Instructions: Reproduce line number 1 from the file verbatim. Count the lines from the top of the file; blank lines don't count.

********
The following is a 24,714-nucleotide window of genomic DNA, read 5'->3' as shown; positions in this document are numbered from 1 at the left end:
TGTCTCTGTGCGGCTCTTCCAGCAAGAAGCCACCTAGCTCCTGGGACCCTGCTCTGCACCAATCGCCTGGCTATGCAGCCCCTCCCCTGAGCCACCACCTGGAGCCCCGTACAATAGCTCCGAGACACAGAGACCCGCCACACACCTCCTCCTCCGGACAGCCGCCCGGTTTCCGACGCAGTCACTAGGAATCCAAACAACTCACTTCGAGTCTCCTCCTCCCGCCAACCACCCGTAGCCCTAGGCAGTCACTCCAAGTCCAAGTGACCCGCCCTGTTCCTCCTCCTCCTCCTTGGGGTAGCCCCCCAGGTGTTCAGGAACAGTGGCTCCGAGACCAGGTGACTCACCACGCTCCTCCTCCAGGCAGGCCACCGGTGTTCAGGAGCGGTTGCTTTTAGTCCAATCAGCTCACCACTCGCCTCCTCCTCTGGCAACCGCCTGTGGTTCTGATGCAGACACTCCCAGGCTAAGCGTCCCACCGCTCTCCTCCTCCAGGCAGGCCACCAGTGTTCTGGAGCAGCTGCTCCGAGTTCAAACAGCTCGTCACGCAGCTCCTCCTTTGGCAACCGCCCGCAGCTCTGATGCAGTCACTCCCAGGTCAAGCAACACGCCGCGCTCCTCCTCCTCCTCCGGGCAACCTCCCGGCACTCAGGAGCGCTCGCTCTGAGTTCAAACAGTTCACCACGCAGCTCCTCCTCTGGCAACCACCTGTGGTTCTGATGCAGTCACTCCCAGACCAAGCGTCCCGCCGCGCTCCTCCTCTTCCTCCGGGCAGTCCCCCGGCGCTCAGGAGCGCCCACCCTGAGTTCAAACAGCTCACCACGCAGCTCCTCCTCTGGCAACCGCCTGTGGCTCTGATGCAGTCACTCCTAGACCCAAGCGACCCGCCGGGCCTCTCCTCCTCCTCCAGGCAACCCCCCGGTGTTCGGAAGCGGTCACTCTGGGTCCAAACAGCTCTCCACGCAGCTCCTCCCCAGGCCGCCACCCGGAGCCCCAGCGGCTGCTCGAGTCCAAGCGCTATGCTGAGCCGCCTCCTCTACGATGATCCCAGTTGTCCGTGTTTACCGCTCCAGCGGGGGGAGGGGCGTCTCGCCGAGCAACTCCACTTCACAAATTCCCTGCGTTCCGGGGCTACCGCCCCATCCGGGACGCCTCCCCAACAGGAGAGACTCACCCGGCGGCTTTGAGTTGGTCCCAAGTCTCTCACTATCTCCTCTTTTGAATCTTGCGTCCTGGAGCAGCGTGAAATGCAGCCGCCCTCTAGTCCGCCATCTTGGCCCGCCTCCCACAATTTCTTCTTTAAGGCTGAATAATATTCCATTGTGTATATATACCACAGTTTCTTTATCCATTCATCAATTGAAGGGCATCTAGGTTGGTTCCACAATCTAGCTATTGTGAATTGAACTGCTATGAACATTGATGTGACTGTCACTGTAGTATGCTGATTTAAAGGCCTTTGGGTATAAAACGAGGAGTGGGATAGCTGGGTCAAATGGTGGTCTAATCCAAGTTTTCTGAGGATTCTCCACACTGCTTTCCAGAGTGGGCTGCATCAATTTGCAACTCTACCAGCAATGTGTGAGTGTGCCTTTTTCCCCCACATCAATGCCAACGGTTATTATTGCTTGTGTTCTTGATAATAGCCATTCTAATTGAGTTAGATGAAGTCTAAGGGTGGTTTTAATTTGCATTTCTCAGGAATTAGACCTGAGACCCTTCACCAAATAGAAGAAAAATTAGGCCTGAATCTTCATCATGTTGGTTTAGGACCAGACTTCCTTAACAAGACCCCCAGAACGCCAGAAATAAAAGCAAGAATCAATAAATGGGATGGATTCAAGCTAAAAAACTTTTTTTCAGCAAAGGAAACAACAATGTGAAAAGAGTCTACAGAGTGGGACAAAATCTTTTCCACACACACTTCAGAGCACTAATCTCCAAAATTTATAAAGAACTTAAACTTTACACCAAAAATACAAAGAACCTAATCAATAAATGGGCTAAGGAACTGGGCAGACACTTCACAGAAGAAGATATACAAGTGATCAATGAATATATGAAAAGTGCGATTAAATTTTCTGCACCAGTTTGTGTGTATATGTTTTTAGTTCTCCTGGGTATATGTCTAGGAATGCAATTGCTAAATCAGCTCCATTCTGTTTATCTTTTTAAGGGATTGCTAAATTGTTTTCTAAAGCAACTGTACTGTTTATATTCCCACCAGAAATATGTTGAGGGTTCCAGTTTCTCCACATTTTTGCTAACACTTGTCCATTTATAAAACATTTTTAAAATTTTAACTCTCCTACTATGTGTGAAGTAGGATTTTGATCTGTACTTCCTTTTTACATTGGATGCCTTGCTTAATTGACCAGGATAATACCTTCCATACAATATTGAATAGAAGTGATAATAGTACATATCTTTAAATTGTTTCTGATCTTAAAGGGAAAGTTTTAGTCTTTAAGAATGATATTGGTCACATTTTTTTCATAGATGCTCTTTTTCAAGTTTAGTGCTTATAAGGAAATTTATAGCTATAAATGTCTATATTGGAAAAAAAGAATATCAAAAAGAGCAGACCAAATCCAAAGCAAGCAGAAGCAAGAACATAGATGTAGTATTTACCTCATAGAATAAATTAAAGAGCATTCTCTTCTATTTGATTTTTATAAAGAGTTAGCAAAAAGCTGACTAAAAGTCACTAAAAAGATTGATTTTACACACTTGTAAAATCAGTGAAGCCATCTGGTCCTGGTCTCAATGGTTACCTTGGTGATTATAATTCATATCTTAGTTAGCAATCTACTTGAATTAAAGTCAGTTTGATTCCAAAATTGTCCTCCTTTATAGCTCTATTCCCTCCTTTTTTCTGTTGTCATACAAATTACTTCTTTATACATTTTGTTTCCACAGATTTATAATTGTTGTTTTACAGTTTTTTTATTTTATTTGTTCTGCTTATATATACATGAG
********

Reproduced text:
The following is a 24,714-nucleotide window of genomic DNA, read 5'->3' as shown; positions in this document are numbered from 1 at the left end: